Last updated March 1, 2009 7:08 a.m. PT
Meltdown pain felt in remnants of French empire
|In this Feb. 23, 2009 file photo, labor union members shout slogans during a protest in Point-a-Pitre, French Caribbean island of Guadeloupe. Lately weeks of strikes and outbursts of rioting on Guadeloupe and nearby Martinique have disrupted the Caribbean calm. The world economic crisis is pushing up prices of staples that already cost more than on the French mainland, and reviving the resentment of the mixed-race majority toward the descendants of slave-owners and white colonists who still run much of the islands' economies. For French President Nicolas Sarkozy, already unpopular, the Caribbean unrest is a big challenge. (AP Photo/Ramon Espinosa, File)|
PARIS -- Christine Pochot buys croissants in her corner bakery, votes in French elections and is as French as her president - but lives a hemisphere away from his Parisian palace, on the Caribbean island of Guadeloupe.
The island's primary schools use the same textbooks, the currency is the euro and city halls are engraved with "Liberte, Egalite, Fraternite."
But lately weeks of strikes and outbursts of rioting on Guadeloupe and nearby Martinique have disrupted the Caribbean calm. The world economic crisis is pushing up prices of staples that already cost more than on the French mainland, and reviving the resentment of the mixed-race majority toward the descendants of slave-owners and white colonists who still run much of the islands' economies.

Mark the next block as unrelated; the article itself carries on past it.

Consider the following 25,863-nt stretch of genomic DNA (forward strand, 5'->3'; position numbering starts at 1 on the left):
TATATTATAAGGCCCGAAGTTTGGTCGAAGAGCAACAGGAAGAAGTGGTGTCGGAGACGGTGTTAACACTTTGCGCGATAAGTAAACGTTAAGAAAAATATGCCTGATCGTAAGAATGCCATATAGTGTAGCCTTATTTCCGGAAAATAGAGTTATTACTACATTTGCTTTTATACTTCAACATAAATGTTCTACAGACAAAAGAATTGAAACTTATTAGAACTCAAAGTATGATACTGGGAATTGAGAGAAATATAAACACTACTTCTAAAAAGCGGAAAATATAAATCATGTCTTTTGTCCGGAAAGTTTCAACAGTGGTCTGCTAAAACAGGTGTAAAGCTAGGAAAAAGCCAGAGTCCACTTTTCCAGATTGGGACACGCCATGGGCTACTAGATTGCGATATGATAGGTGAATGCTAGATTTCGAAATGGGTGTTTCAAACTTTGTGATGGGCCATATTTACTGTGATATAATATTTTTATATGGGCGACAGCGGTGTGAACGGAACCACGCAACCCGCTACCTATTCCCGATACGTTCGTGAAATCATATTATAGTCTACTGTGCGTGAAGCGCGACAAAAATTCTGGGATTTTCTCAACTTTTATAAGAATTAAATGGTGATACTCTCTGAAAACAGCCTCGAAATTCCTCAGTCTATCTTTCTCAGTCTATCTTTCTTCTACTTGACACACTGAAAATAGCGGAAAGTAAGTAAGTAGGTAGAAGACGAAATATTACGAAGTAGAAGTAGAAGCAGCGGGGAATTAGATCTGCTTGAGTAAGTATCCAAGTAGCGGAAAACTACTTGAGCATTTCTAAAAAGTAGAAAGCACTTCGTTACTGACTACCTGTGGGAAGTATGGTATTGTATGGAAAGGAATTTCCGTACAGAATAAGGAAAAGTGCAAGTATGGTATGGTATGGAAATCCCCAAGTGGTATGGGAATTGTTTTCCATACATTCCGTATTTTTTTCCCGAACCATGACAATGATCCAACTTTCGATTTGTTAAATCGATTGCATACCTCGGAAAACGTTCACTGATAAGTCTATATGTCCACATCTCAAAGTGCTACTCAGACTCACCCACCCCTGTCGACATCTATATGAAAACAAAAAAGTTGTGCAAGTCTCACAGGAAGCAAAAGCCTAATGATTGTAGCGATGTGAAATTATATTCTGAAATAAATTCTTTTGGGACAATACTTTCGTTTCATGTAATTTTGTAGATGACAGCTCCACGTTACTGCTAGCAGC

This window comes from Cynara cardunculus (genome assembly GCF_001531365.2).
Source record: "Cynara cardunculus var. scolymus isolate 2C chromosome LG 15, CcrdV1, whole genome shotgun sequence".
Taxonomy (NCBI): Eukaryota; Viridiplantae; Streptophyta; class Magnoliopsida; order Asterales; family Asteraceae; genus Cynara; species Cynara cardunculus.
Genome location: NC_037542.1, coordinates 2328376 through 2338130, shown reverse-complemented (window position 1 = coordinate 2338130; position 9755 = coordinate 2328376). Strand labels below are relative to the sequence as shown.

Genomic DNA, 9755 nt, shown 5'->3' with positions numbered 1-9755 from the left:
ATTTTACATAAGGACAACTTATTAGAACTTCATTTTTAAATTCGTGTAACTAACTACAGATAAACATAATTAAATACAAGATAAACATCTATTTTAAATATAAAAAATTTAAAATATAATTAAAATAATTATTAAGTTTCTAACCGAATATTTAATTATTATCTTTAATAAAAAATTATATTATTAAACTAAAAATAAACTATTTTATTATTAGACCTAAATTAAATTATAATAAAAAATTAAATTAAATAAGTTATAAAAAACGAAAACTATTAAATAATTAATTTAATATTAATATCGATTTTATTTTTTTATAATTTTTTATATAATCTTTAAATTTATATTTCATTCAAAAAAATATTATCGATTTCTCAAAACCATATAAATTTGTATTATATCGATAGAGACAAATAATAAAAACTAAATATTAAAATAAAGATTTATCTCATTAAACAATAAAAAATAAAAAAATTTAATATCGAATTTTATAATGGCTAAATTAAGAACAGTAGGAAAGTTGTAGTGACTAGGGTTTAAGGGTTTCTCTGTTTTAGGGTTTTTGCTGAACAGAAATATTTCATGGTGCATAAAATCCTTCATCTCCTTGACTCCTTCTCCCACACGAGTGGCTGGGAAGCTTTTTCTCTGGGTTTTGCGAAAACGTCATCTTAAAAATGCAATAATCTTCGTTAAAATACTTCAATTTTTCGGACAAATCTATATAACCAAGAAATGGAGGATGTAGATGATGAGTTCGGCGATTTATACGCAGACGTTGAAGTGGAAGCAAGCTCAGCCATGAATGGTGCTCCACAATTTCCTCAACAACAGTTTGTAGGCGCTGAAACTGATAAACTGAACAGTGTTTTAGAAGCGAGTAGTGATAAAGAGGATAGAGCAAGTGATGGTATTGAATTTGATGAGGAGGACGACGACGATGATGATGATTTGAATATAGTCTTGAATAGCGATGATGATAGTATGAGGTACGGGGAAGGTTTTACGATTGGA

For President Nicolas Sarkozy, already unpopular, the Caribbean unrest is a big challenge. France is used to strikes and ethnic unrest on its European mainland, but torched cars and trashed stores on its far-flung islands are stoking worries of contagion to other overseas holdings or even to disenfranchised housing projects on the mainland that saw similar destruction in 2005.
It raises uncomfortable questions about race, France's efforts to define itself in the 21st century and the legacy of France's once mighty empire that today stretches across the globe from the North Atlantic and Caribbean to the South Pacific.
"We need a new conversation with the mainland," Pochot said during a visit to see family in Paris.
In Guadeloupe's main city, Pointe-a-Pitre, Judith Leborgne agreed. Buying cabbage and green beans from the back of a farmer's car, she said the 400,000 islanders should have more control over their economy.
"We could tend better to our own affairs. They said they were going to send a negotiator to tell us what is good for us. But they aren't the ones who should tell us what we need," she said.
Both women are Creole. Neither is clamoring for independence. Like most of Guadeloupe's protesters, they want Paris to pay them more heed, offer them real equality and a bigger chunk of the resources of one of the world's richest countries.
Guadeloupe and Martinique, along with La Reunion in the Indian Ocean and French Guiana on the northeast tip of South America, are France's four overseas "departements." Eight other French territories around the globe have varying degrees of autonomy.